Sustainable Victory Garden: Planting A Garden For Climate Change

Garden Box Full Of Colorful Vegetables
climte victory
(Image credit: alicjane)

Victory Gardens were fashionable during the World Wars. This backyard gardening incentive boosted morale, eased the burden on the domestic food supply, and helped families cope with rationing limits. Victory Gardens were a success. By 1944, roughly 40% of the produce consumed in the United States was homegrown. There's now a push for a similar program: the Climate Victory Garden initiative.

What is a Climate Victory Garden?

Natural fluctuations in atmospheric carbon dioxide levels and subsequent warming trends have cycled throughout the history of our planet. Since the 1950's, the amount of heat-trapping gases has skyrocketed to unprecedented levels. The result is imminent climate change in the form of global warming. Scientists link this upward trend to our modern lifestyle and the burning of fossil fuels.

Reducing our carbon footprint is one way to slow the progression of climate change. To further protect our planet, Green America has created the Climate Victory Garden initiative. This program encourages Americans to plant a garden for climate change. Participants can register their gardens on Green America's website.

How Does the Climate Victory Garden Initiative Work?

Based on the logic that growing produce at home reduces greenhouse gas emissions, gardeners are encouraged to adopt 10 “carbon-capturing” practices as a way to garden for climate change. This Washington D.C. based non-profit encourages non-gardeners to pick up a hoe and join in by planting a sustainable Victory Garden too.

The Climate Victory Garden initiative works by not only reducing the consumption of fossil fuels needed for the commercial mass production and delivery of produce, but also by fostering the re-absorption of carbon dioxide from the atmosphere. The latter occurs as plants use photosynthesis and sunlight to convert carbon dioxide into energy.

Planting a backyard sustainable Victory Garden is another tool we have for reducing atmospheric carbon dioxide.

Carbon Capturing Practices for a Sustainable Victory Garden

Gardeners wishing to join the Climate Victory Garden initiative are encouraged to adopt as many of these carbon-capturing practices as possible when planting a garden for climate change:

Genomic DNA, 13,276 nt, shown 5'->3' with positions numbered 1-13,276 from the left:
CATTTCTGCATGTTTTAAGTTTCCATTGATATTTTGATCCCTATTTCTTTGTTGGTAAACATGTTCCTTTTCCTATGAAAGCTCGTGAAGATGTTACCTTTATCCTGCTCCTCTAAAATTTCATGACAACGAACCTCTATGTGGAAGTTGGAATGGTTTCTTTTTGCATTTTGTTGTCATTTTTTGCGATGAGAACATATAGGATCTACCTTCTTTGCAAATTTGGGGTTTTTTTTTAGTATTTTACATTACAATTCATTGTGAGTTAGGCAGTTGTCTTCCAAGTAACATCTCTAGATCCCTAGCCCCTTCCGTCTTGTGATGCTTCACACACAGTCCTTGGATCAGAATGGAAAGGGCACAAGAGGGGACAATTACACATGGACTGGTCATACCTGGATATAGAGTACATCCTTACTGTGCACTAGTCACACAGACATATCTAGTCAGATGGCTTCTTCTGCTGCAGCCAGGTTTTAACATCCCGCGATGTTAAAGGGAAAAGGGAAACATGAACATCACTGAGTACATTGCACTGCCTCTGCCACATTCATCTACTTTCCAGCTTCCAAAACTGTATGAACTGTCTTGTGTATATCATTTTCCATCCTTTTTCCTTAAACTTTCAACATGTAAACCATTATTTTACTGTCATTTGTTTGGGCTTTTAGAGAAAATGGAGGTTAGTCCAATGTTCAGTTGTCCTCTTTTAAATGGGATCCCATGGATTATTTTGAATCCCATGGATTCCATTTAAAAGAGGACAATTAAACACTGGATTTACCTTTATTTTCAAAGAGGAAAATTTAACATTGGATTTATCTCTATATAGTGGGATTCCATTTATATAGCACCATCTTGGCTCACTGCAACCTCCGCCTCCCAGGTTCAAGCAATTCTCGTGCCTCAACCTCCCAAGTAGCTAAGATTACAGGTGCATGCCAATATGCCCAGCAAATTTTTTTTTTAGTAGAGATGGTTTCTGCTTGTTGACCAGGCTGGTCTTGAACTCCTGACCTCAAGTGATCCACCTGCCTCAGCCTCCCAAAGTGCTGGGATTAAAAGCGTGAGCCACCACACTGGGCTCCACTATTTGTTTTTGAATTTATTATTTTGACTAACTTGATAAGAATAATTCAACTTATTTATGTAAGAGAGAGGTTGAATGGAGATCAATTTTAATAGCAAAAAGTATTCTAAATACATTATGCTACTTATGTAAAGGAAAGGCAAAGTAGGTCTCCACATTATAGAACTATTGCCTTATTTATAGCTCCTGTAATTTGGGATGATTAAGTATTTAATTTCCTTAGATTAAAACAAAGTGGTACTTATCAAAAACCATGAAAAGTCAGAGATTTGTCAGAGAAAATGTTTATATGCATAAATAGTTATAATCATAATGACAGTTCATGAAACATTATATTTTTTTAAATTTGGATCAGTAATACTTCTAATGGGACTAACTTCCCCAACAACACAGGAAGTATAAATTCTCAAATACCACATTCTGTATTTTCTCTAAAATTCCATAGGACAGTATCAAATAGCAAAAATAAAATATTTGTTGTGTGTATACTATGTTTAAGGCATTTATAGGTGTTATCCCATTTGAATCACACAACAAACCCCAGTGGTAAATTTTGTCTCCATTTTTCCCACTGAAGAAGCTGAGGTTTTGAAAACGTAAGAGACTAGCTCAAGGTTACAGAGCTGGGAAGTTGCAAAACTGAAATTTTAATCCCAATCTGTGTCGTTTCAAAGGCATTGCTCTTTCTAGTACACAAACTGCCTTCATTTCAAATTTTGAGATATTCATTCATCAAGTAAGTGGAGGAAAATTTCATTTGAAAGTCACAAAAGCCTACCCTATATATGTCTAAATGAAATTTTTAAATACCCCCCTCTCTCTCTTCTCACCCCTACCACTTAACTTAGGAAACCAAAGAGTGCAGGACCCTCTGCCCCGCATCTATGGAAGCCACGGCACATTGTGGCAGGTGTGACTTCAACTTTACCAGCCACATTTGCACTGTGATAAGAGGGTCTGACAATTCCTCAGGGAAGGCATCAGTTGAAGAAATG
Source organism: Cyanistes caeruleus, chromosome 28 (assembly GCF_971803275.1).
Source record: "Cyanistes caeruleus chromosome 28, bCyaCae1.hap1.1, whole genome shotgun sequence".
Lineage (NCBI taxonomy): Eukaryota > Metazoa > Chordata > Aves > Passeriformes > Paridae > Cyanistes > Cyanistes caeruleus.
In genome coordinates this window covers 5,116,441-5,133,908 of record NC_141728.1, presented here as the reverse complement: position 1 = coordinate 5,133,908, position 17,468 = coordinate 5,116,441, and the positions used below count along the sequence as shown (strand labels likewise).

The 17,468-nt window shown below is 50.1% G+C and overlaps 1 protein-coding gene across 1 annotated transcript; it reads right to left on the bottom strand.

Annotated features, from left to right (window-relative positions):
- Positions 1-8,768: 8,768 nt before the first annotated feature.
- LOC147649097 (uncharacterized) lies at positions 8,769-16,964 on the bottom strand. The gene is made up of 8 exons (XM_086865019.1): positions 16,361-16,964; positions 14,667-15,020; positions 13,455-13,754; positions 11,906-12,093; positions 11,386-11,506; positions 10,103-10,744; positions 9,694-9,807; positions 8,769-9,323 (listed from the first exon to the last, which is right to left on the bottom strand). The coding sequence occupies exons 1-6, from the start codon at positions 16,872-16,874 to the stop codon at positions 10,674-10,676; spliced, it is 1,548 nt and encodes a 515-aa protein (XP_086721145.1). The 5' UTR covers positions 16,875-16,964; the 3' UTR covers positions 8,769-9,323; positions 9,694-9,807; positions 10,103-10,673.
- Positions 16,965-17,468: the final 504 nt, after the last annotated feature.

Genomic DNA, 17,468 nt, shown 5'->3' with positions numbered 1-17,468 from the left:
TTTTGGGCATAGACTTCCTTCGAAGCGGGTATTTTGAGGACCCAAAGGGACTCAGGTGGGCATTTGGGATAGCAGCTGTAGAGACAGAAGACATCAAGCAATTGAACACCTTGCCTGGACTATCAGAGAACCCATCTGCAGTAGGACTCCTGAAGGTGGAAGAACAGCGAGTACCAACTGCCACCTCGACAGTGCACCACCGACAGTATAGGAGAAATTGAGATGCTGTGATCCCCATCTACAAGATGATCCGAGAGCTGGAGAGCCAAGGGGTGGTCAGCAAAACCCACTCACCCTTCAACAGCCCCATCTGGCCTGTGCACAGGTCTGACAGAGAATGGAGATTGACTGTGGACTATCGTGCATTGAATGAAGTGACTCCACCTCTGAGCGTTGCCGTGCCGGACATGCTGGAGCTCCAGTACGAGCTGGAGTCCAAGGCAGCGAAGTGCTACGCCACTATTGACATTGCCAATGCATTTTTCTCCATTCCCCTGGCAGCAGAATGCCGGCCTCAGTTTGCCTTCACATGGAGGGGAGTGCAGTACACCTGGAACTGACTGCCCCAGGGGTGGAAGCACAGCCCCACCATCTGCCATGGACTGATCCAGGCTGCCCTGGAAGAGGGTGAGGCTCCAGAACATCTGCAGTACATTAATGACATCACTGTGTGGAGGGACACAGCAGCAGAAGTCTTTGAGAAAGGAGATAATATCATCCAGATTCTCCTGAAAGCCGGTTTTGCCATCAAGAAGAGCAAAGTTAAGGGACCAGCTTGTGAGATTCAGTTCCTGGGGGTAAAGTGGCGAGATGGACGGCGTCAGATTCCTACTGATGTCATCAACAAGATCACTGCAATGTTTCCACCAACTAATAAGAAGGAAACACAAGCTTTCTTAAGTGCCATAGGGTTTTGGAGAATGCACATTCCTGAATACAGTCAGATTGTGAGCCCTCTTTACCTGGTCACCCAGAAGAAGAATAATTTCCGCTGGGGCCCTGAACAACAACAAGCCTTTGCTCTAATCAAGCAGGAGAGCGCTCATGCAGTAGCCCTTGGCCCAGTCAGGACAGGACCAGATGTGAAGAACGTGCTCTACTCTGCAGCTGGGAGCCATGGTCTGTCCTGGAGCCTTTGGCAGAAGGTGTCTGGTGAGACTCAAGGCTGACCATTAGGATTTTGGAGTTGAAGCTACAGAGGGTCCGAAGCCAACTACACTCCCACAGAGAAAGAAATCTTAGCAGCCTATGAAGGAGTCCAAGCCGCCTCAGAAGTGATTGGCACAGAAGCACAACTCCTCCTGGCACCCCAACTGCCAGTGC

• Grow edible plantsCultivate foods you enjoy and reduce your reliance on commercially-grown produce.
  • Compost – Use this organically-rich material to add nutrients to the garden and keep plant material from entering landfills where it contributes to the production of greenhouse gases.
  • Plant perennials – Plant perennials and add trees for their amazing ability to absorb carbon dioxide. Grow food-bearing perennials in a sustainable Victory Garden to reduce soil disturbance. 
  • Rotate crops and plantsRotating crops is a garden management practice that keeps plants healthier which produces higher crop yields and reduces chemical use.
  • Ditch chemicals – Grow healthier, safer food using organic gardening methods.
  • Use people power – Whenever possible, reduce carbon emissions from internal combustion engines.
  • Keep soils coveredApply mulch or plant a cover crop to prevent evaporation and erosion.
  • Encourage biodiversity – A garden for climate change utilizes a variety of plants to create a balanced ecosystem which encourages pollinators and wildlife.
  • Integrate crops and animals – Don't limit your sustainable Victory Garden practices to plants. Control weeds, reduce mowing, and produce more food organically by raising chickens, goats, or other small farm animals.
Laura Miller

Laura Miller has been gardening all her life. Holding a degree in Biology, Nutrition, and Agriculture, Laura's area of expertise is vegetables, herbs, and all things edible. She lives in Ohio.